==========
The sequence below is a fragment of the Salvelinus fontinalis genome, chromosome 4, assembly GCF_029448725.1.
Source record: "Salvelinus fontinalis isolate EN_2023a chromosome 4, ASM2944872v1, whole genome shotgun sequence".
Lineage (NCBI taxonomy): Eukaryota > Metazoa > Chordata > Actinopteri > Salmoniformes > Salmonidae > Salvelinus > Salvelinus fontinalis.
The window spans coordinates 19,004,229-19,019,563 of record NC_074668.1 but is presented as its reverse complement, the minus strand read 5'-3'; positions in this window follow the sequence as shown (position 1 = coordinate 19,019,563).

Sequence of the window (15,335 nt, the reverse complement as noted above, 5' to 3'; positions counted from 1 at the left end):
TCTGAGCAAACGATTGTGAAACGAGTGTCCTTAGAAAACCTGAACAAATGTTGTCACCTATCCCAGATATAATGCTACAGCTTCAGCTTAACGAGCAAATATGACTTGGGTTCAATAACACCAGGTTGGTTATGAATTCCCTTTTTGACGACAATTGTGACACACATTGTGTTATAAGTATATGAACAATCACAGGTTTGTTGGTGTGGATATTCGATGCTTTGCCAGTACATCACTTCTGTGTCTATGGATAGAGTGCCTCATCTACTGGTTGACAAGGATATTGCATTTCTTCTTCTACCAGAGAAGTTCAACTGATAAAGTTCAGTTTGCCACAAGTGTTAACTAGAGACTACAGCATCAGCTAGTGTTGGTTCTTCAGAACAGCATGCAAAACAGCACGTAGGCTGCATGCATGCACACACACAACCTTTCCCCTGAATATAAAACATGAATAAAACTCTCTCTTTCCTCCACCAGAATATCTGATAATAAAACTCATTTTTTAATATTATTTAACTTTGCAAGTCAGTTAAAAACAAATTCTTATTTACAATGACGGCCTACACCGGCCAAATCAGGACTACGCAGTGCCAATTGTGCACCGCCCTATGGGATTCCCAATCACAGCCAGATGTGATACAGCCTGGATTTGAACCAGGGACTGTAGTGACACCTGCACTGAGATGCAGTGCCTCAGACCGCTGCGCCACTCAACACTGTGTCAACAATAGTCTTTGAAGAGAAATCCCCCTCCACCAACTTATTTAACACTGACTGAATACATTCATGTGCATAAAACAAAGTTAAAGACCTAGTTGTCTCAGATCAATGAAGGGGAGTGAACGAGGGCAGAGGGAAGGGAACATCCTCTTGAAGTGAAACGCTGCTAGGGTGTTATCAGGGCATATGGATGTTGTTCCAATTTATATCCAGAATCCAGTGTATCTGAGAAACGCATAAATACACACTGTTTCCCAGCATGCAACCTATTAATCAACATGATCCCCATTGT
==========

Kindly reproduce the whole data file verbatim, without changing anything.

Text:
The sequence below is a fragment of the Salvelinus fontinalis genome, chromosome 4, assembly GCF_029448725.1.
Source record: "Salvelinus fontinalis isolate EN_2023a chromosome 4, ASM2944872v1, whole genome shotgun sequence".
Lineage (NCBI taxonomy): Eukaryota > Metazoa > Chordata > Actinopteri > Salmoniformes > Salmonidae > Salvelinus > Salvelinus fontinalis.
The window spans coordinates 19,004,229-19,019,563 of record NC_074668.1 but is presented as its reverse complement, the minus strand read 5'-3'; positions in this window follow the sequence as shown (position 1 = coordinate 19,019,563).

Sequence of the window (15,335 nt, the reverse complement as noted above, 5' to 3'; positions counted from 1 at the left end):
TCTGAGCAAACGATTGTGAAACGAGTGTCCTTAGAAAACCTGAACAAATGTTGTCACCTATCCCAGATATAATGCTACAGCTTCAGCTTAACGAGCAAATATGACTTGGGTTCAATAACACCAGGTTGGTTATGAATTCCCTTTTTGACGACAATTGTGACACACATTGTGTTATAAGTATATGAACAATCACAGGTTTGTTGGTGTGGATATTCGATGCTTTGCCAGTACATCACTTCTGTGTCTATGGATAGAGTGCCTCATCTACTGGTTGACAAGGATATTGCATTTCTTCTTCTACCAGAGAAGTTCAACTGATAAAGTTCAGTTTGCCACAAGTGTTAACTAGAGACTACAGCATCAGCTAGTGTTGGTTCTTCAGAACAGCATGCAAAACAGCACGTAGGCTGCATGCATGCACACACACAACCTTTCCCCTGAATATAAAACATGAATAAAACTCTCTCTTTCCTCCACCAGAATATCTGATAATAAAACTCATTTTTTAATATTATTTAACTTTGCAAGTCAGTTAAAAACAAATTCTTATTTACAATGACGGCCTACACCGGCCAAATCAGGACTACGCAGTGCCAATTGTGCACCGCCCTATGGGATTCCCAATCACAGCCAGATGTGATACAGCCTGGATTTGAACCAGGGACTGTAGTGACACCTGCACTGAGATGCAGTGCCTCAGACCGCTGCGCCACTCAACACTGTGTCAACAATAGTCTTTGAAGAGAAATCCCCCTCCACCAACTTATTTAACACTGACTGAATACATTCATGTGCATAAAACAAAGTTAAAGACCTAGTTGTCTCAGATCAATGAAGGGGAGTGAACGAGGGCAGAGGGAAGGGAACATCCTCTTGAAGTGAAACGCTGCTAGGGTGTTATCAGGGCATATGGATGTTGTTCCAATTTATATCCAGAATCCAGTGTATCTGAGAAACGCATAAATACACACTGTTTCCCAGCATGCAACCTATTAATCAACATGATCCCCATTGT